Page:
Boasting a long and illustrious career with impressively few inconsistencies, Clint Eastwood’s films are always awaited with a sense of privilege and expectant awe. Beyond hype, it is a flawless craftsmanship that brings cinema-goers back for more as they are treated to masterpiece after masterpiece – from Changeling to Million Dollar Baby.
In the wake of 2009’s Invictus, a true story featuring Matt Damon as a South African rugby player recruited by Nelson Mandela in a bid to unite a nation through sport, Eastwood has opted to change lanes and tackle a subject hitherto unexplored by the director (unless of course of include his uncredited turn in 1995’s Casper. I don’t.): the paranormal. Known for his compelling characters and gritty realism, can the man behind Letters from Iwo Jima and Flags of our Fathers bring the afterlife to life, complete with his trademark stamp of quality?
Hereafter is a good movie, it is both a beautifully shot and (largely) well acted tale of duty and bravery, treating the paranormal with a respect and delicacy that you do not often see. As a result, the hokum often associated with such spiritualism is somewhat tempered by the care and earnestness with which it is explored; backlighting the beyond and allowing only subtle influences and unobtrusive coincidence to illustrate the connection between our world and the next. In this respect, Eastwood succeeds in demystifying the hereafter in a touching yet cheese-free manner.
However, Hereafter is far from the majesty we are used to, the director’s reunion with Matt Damon failing to engage the audience as firmly as their previous effort Invictus managed so unequivocally. This is largely the result of the film’s ensemble nature, splitting the action jarringly between Paris, London and San Fransisco. Retaining a repetitive order throughout, we are thrust from one narrative to the next without sufficient time to get a feel for each individual character as the episodes pile up.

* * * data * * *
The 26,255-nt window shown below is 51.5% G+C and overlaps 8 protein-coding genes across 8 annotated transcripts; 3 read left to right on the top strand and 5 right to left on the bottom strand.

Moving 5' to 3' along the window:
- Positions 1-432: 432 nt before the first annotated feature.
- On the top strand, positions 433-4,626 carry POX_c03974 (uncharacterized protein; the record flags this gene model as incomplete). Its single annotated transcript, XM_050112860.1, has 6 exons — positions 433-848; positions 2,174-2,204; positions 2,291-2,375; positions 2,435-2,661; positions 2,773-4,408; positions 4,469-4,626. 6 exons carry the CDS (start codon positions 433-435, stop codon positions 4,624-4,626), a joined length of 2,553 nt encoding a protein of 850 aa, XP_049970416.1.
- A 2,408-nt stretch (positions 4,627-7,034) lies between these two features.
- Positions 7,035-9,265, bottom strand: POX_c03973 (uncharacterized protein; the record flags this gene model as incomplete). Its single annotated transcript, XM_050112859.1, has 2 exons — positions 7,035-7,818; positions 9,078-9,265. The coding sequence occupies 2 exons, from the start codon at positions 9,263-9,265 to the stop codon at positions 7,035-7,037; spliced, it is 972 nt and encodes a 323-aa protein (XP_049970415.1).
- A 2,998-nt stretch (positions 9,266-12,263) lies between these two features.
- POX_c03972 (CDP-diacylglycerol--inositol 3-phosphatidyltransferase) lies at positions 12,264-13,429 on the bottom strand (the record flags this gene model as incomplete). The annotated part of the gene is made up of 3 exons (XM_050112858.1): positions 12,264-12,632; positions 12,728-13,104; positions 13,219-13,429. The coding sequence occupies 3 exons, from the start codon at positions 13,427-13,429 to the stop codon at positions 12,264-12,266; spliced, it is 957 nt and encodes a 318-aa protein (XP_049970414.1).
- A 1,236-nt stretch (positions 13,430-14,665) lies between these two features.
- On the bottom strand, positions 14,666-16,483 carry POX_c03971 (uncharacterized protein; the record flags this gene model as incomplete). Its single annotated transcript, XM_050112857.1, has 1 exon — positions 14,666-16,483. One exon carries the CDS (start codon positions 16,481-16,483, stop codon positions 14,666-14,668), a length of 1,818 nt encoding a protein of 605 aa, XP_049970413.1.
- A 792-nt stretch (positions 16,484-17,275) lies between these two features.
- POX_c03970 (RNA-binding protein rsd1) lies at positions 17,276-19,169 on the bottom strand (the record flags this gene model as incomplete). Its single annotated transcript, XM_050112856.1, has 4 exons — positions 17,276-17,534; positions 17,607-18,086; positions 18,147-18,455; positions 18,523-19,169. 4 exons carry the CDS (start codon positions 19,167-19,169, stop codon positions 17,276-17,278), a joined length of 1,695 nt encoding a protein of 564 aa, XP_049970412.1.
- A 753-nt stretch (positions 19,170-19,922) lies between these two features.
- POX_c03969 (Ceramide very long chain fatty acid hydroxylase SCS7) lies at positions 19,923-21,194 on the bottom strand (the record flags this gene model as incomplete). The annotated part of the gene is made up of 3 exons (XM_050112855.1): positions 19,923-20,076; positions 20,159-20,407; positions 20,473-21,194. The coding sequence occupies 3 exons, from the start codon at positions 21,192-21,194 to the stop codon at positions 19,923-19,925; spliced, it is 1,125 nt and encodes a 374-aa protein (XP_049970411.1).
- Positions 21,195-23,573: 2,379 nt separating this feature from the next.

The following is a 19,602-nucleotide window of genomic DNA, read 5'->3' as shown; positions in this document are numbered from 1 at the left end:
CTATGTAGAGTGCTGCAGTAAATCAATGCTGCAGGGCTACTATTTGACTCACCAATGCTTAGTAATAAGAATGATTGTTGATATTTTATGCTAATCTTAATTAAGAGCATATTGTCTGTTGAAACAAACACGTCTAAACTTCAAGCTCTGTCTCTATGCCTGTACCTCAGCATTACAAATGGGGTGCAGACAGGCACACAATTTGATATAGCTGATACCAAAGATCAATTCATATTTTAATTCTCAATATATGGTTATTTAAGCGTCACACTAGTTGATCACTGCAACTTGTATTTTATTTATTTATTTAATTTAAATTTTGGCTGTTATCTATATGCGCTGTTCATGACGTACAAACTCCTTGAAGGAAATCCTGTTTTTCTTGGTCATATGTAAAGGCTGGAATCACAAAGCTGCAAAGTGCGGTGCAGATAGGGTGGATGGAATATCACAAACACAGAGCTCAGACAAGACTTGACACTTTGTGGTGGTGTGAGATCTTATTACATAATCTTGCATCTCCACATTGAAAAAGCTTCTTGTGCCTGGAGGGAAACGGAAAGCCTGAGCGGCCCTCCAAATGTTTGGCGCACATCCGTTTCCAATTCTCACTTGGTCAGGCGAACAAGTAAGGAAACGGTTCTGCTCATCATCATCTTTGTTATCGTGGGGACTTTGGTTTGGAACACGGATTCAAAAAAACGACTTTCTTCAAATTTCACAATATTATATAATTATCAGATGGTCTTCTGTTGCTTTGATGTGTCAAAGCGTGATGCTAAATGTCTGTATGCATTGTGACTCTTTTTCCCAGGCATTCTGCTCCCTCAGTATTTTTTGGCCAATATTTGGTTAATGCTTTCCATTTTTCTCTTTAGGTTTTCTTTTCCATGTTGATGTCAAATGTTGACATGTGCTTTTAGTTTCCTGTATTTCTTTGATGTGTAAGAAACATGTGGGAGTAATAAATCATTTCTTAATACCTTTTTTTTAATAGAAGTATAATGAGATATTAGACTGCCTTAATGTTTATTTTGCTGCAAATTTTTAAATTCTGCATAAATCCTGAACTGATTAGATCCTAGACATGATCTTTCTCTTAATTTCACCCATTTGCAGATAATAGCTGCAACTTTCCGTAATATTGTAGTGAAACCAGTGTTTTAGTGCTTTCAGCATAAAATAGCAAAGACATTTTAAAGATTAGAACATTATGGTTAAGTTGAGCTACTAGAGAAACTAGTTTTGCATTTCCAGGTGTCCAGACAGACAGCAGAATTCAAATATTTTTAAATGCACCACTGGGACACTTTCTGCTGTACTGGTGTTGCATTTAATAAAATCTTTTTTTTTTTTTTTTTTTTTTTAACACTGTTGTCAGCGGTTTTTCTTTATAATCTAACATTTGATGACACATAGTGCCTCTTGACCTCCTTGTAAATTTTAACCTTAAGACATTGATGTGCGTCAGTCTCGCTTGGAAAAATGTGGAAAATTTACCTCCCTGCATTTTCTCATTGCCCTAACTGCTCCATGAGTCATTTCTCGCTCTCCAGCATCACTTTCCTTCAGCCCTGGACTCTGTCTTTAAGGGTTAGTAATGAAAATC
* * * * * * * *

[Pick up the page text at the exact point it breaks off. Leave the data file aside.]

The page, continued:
Understandably wrapped up in their assorted issues, the paranormal elements of the story struggle to support the gravity of each character’s respective traumas and burgeoning obsessions. As Marie, Jason and George continue to alienate themselves in their individual pursuit of answers, the detachment – present throughout – grows in prominence. It is not until the arrival of Bryce Dallas Howard at chef school that the movie comes to life, her few scenes outshining many of the larger moments contained within the narrative. She is a revelation as the inquisitive, sensual and ultimately fragile Melanie, doing more with her few lines than the rest of the admittedly competent cast.
Furthermore, while Marie’s story boasts gumption and determination, and George is allowed to have fun with his newfangled ray of sunshine, the British element falls flat and stays there. Although Lyndsey Marshal breaks hearts as struggling mother Jackie, identical twins Frankie and George McLaren are substantially less convincing. Drawing attention to his evident inexperience, the film grinds to a halt whenever the twins are left onscreen alone. Worse still, a scene utilising the London bombings as a plot device is fumbled in comparison to a contrastingly exhilarating tsunami opening. While such set pieces open the narrative successfully, they only act to exaggerate the tedium of less engaging scenes.
While undoubtedly an Eastwood film, there are other influences at work. It is hard not to feel the presence of executive producer Steven Spielberg as the narrative nears its end and the numerous threads threaten to converge. While a union is expected from the outset, a series of measures to reduce the obtrusion of plot necessitating character invariably leads to an even greater feeling of contrivance. Having the characters narrowly miss one another well into the films notably generous running time teases audiences a plot device too far, the inevitable family unit created by the three main characters ringing of Spielberg’s most commonly derided trope. It is an unnecessary subtext which stands at odds with the considerable geography standing between them.
A film promising to bring some gravitas and respectability to an easily prayed upon subject matter, Hereafter is disappointingly unengaging. Although elevated thanks to a thrilling opening set-piece and some genuinely solid performances (after Dallas Howard, it is Cécile De France who impresses most), Eastwood struggles to craft a captivating story out of an unwieldy number of subplots. Beautifully shot and with numerous touches of greatness, it is definitely not the disaster which many will make it out to be.